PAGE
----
Taproot Stockist :: Mrs. Brown’s in Northeast Harbor, Maine

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Mrs. Brown’s
Route 198
Northeast Harbor, Maine
(Just opened, there isn’t a website, but if you stop into Northeast Harbor you won’t miss the shop just on the left as you come into town.)

While on Mount Desert Island recently, Meredith and I had the pleasure of visiting one of Taproot’s newest stockists. Mrs. Brown’s in Northeast Harbor, Maine has only been open for a few weeks, but already it’s chock full of goodness of the food, farm, family and craft variety that we know our Taproot readers love. Working with local artists, crafters, and farmers, shopkeeper Kelly Brown (yes, she’s Mrs. Brown!) has carefully curated her little shop with beautiful art, local craft materials, home goods by local artisans, and food grown and made by some of the best makers here in Maine.

If you’re lucky enough to be local, or traveling to coastal Maine soon, do be sure to pay a visit to Mrs. Brown’s!

(For a near-complete  list of Taproot stockists visit here. And if you have or know of a shop who should carry Taproot, contact us!)

~ amanda

ISSUE 10::SEED Now Available


We have so much to share with you about the latest issue of Taproot, but let’s start with the number 96, the number of pages in ISSUE 10::SEED. That’s right, we’ve added an additional 24 pages to the magazine and filled them with the sorts of essays, articles, photography, crafts and recipes you love and expect from us, just more of them.

You may notice also that little notebook to the right of the magazine and wonder, “What is that?”. It’s our latest subscriber bonus, a sweet little book filled with art and doodles from Phoebe Wahl, perfect for recording your dreams and plans for garden (or other) adventures. When you subscribe or renew your subscription, you can get your very own while supplies last. If you like it and want more, they’re available singly and in sets of three at taprootmag.com.

But let’s take a look inside…


You might think that selecting the theme of SEED for our contributors to work with would be like pitching them a softball and letting them knock it out of the park, but, I ask, what’s wrong with that? Especially, when you, dear reader, are the winner. 

That is not to say, however, (and you’ll have to bear with me and the baseball cliche’s) that we weren’t thrown a few curveballs. For example, Christine Chitnis shares a photo essay of a very special seed bank in Rhode Island that is dedicated to preserving the “seed” of heritage animals.

In the same vein (though more soberly), a new contributor to Taproot, seasoned author Janisse Ray shares the heartbreaking (yet hopeful) story of her niece, a child abuse victim, dancing deftly around the question of whether a child can be considered a “bad seed” despite her misbehavior when she is clearly the victim of circumstances outside her control. I won’t say more, but that you should read it.


We’ve become accustomed, though not immune, to the brilliance (light and composition) of contributor Rikki Snyder’s food photography, but in this issue she’s given us both the words and the pictures and her piece is a doozy, filled with delectable, yet simple salads. Take a short trip to your farmers’ market or garden rows, prop this issue open and prepare to bring your taste buds back to life with the freshness of the summer’s bounty.

You’ll know that we didn’t let the extra 24 pages go to waste when you enjoy all of the recipes and crafting we were able to put into SEED’s hands section. We have another lengthy piece from Kirsten Shockey, this time about making homemade mustards. Try out decoupage with Amy Rice and you won’t let summer stop you from knitting when you see Carrie Bostick Hoge’s Northport Baby Blanket.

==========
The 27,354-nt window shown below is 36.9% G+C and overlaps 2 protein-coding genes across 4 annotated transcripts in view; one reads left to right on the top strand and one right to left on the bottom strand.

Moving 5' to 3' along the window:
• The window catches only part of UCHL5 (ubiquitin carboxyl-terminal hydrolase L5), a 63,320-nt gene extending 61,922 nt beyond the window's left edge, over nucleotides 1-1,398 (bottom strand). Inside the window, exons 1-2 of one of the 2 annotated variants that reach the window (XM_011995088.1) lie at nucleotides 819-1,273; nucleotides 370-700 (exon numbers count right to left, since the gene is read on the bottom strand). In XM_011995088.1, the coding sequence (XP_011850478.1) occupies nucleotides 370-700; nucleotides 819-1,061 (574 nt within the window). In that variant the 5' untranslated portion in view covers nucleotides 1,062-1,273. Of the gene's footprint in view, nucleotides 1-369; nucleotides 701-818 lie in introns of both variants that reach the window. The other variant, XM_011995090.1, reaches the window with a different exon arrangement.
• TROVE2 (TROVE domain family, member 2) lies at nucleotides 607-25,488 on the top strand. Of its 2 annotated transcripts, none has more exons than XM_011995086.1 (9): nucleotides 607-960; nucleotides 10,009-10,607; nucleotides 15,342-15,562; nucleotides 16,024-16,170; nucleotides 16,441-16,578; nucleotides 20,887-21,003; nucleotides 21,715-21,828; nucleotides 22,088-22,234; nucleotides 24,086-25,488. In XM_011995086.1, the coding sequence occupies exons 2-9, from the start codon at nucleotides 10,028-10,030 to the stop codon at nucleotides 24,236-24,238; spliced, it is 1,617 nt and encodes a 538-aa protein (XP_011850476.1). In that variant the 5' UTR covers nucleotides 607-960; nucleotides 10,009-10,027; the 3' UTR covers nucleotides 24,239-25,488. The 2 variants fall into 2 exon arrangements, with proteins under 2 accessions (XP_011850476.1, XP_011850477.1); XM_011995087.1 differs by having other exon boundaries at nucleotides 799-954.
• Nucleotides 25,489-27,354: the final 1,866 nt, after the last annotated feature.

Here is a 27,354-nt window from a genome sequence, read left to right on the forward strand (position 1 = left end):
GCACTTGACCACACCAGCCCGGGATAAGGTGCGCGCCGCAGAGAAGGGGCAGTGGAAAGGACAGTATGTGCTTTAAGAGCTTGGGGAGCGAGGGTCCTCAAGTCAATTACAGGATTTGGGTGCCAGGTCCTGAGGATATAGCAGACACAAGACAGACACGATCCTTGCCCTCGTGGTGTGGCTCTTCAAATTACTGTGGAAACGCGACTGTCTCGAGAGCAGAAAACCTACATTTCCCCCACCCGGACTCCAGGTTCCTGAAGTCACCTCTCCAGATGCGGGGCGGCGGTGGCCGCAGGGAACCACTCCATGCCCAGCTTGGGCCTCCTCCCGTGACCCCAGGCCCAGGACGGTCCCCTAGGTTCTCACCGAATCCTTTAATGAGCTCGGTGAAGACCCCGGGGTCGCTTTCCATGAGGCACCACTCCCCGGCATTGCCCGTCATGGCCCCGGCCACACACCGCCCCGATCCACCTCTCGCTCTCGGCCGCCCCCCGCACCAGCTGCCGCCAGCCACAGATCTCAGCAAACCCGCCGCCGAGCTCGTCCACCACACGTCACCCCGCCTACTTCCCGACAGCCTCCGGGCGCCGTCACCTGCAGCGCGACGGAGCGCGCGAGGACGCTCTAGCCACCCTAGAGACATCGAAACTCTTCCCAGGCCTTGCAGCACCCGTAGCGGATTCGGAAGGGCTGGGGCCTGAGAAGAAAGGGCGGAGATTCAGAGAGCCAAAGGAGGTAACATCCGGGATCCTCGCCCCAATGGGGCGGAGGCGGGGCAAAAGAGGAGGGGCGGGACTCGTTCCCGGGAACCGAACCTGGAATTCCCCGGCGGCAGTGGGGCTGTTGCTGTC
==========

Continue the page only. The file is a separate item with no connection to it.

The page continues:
There’s so much there, including recipes from Ashley English and guidance on creating your own cut flower garden from Stacy Brenner, hopefully this issue will keep you sated until the next (ISSUE 11::MEND) arrives in September.

But, I am getting ahead of myself. Let’s take a closer look at that Gardening Notebook, included with subscriber copies of ISSUE 10.




We’re very pleased with this little notebook and we hope you like it too. Featuring five new original works by Phoebe between the cover and interior pages, as well as gardening-themed borders and doodles, it requires only your words, sketches, plans and dreams to become even more charming.

If you find yourself in need of more, find them online singly or in sets of three.


We’re offering two signed prints from this issue. Manual Meditation from Phoebe Wahl runs alongside Amanda’s editor’s letter from this issue and can also be found on the back of the Gardening Notebook.

For the first time, we’re offering a print signed by Jenn Judd-McGee, So Much Light, the papercut that accompanies Thorpe Moeckel’s latest contribution to the heart section.

I think you’re really going to enjoy this issue (all 96 pages of it). I hope that you’ve subscribed and yours is on the way. If you haven’t subscribed (or your subscription has lapsed), head on over to taprootmag.com and we’ll get a copy sent your way.

As ever, I want to thank you kindly for your past support (even if it is just to keep in touch via these emails or our blog). It is because of your interest in our ad-free, independent magazine that we have been able to create a quiet, informative, educational and, yes, entertaining journal for you to enjoy each season.


From the Office :: SEED

If you’re a subscriber, the sights above may already be familiar to you, as our next issue, SEED has begun shipping! Behind the scenes, we’re busy photographing and getting everything lined up to tell you all about this special issue early next week. Issue 10 includes more pages than ever before, and a fun subscriber bonus by Phoebe Wahl (if you’ve let your subscription lapse, don’t worry. We’ll make it available to you when you renew before the next issue). More details to come next week. Until then…happy weekend to you and yours!